when the Don’t allow exceptions option is selected on the General
With Windows XP (prior to SP2), you could define the excepted
traffic only in terms of Transmission Control Protocol (TCP) or
User Datagram Protocol (UDP) ports. With Windows XP SP2, you can
define excepted traffic in terms of TCP and UDP ports or by the
file name of a program or service. This configuration flexibility
makes it easier to configure excepted traffic when the TCP or UDP
ports of the program or service are not known or are dynamically
determined when the program or service is started.
There are a set of preconfigured programs and services, which
- File and Print Sharing
- Remote Assistance (enabled by default)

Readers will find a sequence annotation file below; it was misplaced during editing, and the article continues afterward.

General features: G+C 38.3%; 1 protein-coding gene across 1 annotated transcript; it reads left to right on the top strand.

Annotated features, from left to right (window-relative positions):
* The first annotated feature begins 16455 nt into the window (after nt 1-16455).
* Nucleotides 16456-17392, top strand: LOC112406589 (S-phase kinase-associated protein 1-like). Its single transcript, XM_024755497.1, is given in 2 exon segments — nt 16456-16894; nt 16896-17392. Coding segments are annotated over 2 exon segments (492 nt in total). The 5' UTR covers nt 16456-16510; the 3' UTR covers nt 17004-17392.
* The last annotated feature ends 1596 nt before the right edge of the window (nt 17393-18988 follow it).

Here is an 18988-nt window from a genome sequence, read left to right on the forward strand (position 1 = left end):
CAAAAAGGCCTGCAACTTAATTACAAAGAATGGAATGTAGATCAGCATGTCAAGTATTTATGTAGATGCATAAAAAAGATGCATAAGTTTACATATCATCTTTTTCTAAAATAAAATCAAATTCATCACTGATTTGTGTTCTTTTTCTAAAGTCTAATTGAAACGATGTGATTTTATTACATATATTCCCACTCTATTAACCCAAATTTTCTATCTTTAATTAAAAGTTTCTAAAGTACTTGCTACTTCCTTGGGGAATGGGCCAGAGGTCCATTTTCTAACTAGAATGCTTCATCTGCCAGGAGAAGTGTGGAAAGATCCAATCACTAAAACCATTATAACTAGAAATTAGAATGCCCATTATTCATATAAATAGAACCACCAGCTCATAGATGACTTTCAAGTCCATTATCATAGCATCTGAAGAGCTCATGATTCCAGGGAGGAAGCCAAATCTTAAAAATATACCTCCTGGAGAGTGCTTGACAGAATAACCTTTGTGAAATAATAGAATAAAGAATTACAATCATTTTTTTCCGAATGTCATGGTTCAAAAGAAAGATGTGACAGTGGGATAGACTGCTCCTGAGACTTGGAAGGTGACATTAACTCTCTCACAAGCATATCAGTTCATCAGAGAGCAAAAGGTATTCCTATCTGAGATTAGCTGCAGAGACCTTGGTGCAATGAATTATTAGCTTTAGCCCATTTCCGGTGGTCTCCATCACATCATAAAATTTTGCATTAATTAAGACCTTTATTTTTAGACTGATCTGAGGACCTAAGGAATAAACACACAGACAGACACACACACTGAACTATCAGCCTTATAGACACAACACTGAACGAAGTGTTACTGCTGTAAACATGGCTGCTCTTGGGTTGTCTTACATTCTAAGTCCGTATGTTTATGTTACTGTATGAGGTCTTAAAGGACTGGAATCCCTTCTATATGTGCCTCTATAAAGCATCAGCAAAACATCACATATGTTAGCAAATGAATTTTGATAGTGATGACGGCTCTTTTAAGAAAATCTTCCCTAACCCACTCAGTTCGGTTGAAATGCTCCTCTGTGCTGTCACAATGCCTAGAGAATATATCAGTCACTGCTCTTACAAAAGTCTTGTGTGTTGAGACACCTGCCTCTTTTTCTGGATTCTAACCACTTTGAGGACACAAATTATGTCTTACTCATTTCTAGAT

- Remote Desktop
- UPnP framework
These predefined programs and services cannot be deleted.
If allowed by Group Policy, you can create additional exceptions
based on specifying a program name by clicking Add Program and
exceptions based on specifying a TCP or UDP port by clicking
When you click Add Program, the Add Program dialog box is displayed
from which you can select a program or browse for a program’s file
name. An example is shown in picture 3.
When you click AddPort, the Add a Port dialog box
is displayed, from which you can configure a TCP or UDP port. An
example is shown in picture 4.
The new Windows Firewall allows you to specify the scope of
excepted traffic. The scope defines the portion of the network from
which the excepted traffic is allowed to originate. To define the
scope for a program or port, click Change Scope. An example
is shown in picture 5.
You have three options when defining the scope for a program or
- Any computer (including those on the Internet)